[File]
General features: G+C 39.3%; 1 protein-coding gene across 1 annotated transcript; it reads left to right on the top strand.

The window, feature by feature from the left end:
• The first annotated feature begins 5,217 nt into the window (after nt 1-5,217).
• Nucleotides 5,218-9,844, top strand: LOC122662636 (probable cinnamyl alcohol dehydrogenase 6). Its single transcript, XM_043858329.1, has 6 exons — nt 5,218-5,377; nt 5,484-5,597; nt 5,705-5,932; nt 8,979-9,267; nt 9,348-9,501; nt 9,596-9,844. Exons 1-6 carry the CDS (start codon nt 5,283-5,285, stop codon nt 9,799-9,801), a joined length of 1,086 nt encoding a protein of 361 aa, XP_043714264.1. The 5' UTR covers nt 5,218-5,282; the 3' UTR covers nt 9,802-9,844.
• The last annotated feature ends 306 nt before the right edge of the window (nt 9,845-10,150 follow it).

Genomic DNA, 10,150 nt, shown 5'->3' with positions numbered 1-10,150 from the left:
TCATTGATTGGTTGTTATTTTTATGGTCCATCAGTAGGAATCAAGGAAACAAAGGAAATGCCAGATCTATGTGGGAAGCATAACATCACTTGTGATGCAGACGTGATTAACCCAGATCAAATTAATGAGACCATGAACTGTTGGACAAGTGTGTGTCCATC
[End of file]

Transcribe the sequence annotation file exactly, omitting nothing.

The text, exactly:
General features: G+C 39.3%; 1 protein-coding gene across 1 annotated transcript; it reads left to right on the top strand.

The window, feature by feature from the left end:
• The first annotated feature begins 5,217 nt into the window (after nt 1-5,217).
• Nucleotides 5,218-9,844, top strand: LOC122662636 (probable cinnamyl alcohol dehydrogenase 6). Its single transcript, XM_043858329.1, has 6 exons — nt 5,218-5,377; nt 5,484-5,597; nt 5,705-5,932; nt 8,979-9,267; nt 9,348-9,501; nt 9,596-9,844. Exons 1-6 carry the CDS (start codon nt 5,283-5,285, stop codon nt 9,799-9,801), a joined length of 1,086 nt encoding a protein of 361 aa, XP_043714264.1. The 5' UTR covers nt 5,218-5,282; the 3' UTR covers nt 9,802-9,844.
• The last annotated feature ends 306 nt before the right edge of the window (nt 9,845-10,150 follow it).

Genomic DNA, 10,150 nt, shown 5'->3' with positions numbered 1-10,150 from the left:
TCATTGATTGGTTGTTATTTTTATGGTCCATCAGTAGGAATCAAGGAAACAAAGGAAATGCCAGATCTATGTGGGAAGCATAACATCACTTGTGATGCAGACGTGATTAACCCAGATCAAATTAATGAGACCATGAACTGTTGGACAAGTGTGTGTCCATC